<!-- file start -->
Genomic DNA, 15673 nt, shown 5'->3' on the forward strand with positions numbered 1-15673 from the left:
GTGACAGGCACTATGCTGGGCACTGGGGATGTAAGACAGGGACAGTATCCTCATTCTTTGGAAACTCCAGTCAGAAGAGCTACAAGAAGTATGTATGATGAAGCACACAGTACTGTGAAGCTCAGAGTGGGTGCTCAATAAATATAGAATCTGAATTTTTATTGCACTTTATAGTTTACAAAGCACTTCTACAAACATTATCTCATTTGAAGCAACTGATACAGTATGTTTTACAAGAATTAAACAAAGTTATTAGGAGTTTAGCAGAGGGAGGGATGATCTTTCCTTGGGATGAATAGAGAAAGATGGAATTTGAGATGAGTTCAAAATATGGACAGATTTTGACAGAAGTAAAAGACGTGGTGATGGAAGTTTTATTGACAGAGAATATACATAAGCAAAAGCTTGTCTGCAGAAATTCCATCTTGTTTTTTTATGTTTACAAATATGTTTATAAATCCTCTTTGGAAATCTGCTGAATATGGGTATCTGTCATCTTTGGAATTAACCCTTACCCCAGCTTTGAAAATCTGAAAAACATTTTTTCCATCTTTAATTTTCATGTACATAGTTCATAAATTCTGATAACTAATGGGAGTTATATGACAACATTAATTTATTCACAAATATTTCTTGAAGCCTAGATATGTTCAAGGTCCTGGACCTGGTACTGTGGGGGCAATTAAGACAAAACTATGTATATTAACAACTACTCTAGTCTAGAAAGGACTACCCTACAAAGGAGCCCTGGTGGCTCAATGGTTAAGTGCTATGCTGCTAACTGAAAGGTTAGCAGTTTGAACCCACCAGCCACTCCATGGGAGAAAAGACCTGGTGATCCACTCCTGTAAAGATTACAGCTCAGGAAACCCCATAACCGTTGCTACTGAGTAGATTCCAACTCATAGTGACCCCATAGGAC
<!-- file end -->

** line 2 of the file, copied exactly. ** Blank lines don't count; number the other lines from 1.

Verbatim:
GTGACAGGCACTATGCTGGGCACTGGGGATGTAAGACAGGGACAGTATCCTCATTCTTTGGAAACTCCAGTCAGAAGAGCTACAAGAAGTATGTATGATGAAGCACACAGTACTGTGAAGCTCAGAGTGGGTGCTCAATAAATATAGAATCTGAATTTTTATTGCACTTTATAGTTTACAAAGCACTTCTACAAACATTATCTCATTTGAAGCAACTGATACAGTATGTTTTACAAGAATTAAACAAAGTTATTAGGAGTTTAGCAGAGGGAGGGATGATCTTTCCTTGGGATGAATAGAGAAAGATGGAATTTGAGATGAGTTCAAAATATGGACAGATTTTGACAGAAGTAAAAGACGTGGTGATGGAAGTTTTATTGACAGAGAATATACATAAGCAAAAGCTTGTCTGCAGAAATTCCATCTTGTTTTTTTATGTTTACAAATATGTTTATAAATCCTCTTTGGAAATCTGCTGAATATGGGTATCTGTCATCTTTGGAATTAACCCTTACCCCAGCTTTGAAAATCTGAAAAACATTTTTTCCATCTTTAATTTTCATGTACATAGTTCATAAATTCTGATAACTAATGGGAGTTATATGACAACATTAATTTATTCACAAATATTTCTTGAAGCCTAGATATGTTCAAGGTCCTGGACCTGGTACTGTGGGGGCAATTAAGACAAAACTATGTATATTAACAACTACTCTAGTCTAGAAAGGACTACCCTACAAAGGAGCCCTGGTGGCTCAATGGTTAAGTGCTATGCTGCTAACTGAAAGGTTAGCAGTTTGAACCCACCAGCCACTCCATGGGAGAAAAGACCTGGTGATCCACTCCTGTAAAGATTACAGCTCAGGAAACCCCATAACCGTTGCTACTGAGTAGATTCCAACTCATAGTGACCCCATAGGAC